Brian Regan on fatherhood, college football, empty stages and private jet captains
Someone surprised me by giving me a tape. He's a guy I went to college with, and he and I had done this fake interview when I was a freshman in college, before I even thought about being a comedian. We just pretended we were these characters and he was interviewing me. He gave (this tape) to me just a few years ago, after I had been doing comedy for years. And in the tape, I could see that he kept trying to take the interview on this dark and dirty tangent. And I kept putting it back into a cleaner tangent in my answers. You know, I would go for the more absurd, conceptual kind of stuff and he was going for the darker, crude stuff. And it interested me listening to this stuff, going, "Wow, that was my instinct even before I knew I wanted to be a comedian." So it comforted me to think, "Well, alright, then I'm going after my true path." It isn't like I've chosen this for career reasons. I've chosen it because it's what interests me. It was very gratifying to listen to that, going, "Wow, man, that is proof that it's just something that has always interested me."
I read that you played college football. Where did you play at and what position?
I was going to give a silly, flippant lie. I was the No. 1 player in the league No, I went to a small college in Ohio called Heidelberg College. It's now a university, but when I went there it was a college. And I was a wide receiver. And I loved it. As much as I liked stand-up now, that's how much I enjoyed playing football back then. In fact, I have dreams to this day about playing football. I wasn't able to play my senior year, and I have one year of college eligibility left. And I have these dreams, literally, where I'm like a grown man going back to college to play my final year of eligibility. I have the dream like every six months. It's very bizarre.
Can I find your stats anywhere online?
I don't know. I remember a statistician telling me that after the first game — I don't know, I don't want to sound like I'm patting myself on the back — but I had nine catches in think in my first game of, I don't know if it was my junior or senior year, and the Heidelberg statistician after the game said, "You know you're leading the nation in receptions, right?" And I said, "No way." And then I got hurt and I didn't catch any more passes. But I loved it. To me it was like an art form just like stand-up is, trying to find the open area in the defense and catch the ball and let these people come and knock the daylights out of you and see if you can't hang on to the football. It's thrilling for me.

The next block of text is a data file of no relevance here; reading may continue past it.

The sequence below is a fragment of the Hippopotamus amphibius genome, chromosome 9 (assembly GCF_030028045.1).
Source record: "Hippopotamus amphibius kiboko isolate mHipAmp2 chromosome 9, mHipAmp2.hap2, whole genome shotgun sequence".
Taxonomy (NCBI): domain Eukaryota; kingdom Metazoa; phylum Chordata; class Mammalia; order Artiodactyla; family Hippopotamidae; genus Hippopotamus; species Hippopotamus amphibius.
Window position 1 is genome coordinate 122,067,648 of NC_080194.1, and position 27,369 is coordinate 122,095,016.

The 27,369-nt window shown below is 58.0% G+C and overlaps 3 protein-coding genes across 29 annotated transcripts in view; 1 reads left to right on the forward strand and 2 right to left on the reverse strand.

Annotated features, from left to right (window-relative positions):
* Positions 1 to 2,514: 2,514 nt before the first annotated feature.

Did you watch the game last night? (Alabama's 21-0 victory over LSU in the BCS national championship game.)
Oh, yeah, I watched the big game last night, the national championship. I love it. It wasn't an offensive showcase, that's for sure. It was kind of ugly, and I hope that it leads to a playoff system. I think it's like 80 percent of fans say that they hate the current system, that they want a playoff system, and yet it can't get done. It's so ungratifying. It's like, let the No. 7 team in the nation have a shot at it. Let the No. 12 team in the nation have a shot at it. I would love to see a playoff system."
The first time I actually heard your comedy was on Dr. Katz on Comedy Central. And I think one of the first jokes I heard you tell was about you having a big family and having name tags at Thanksgiving dinner. How much can family life be a source for comedy?
In a big way. But I walk a tightrope when it comes to my own kids, because I don't want my children to feel like I'm following them around with a notebook. I want them to just be able to be kids and be themselves and feel like they have a certain amount of privacy. I don't want them feeling like all of their behavior and everything they say can ultimately be on display so Daddy can get another album together. But that doesn't mean I don't notice some things here or there that I might be able to draw from. But like I say, when I'm on stage, I want to be autobiographical enough where people can sort of have a sense of who I am and what I'm about. But I don't want to go too far in that direction, either, because I want the comedy to be from an everyman's perspective. I want people to say, "Oh, wow, I've experienced that." If you get too autobiographical, then it's about me and not about all of us. And I like the comedy to be about all of us, including the people in the audience."
What aspects of family life can be particularly funny or effective?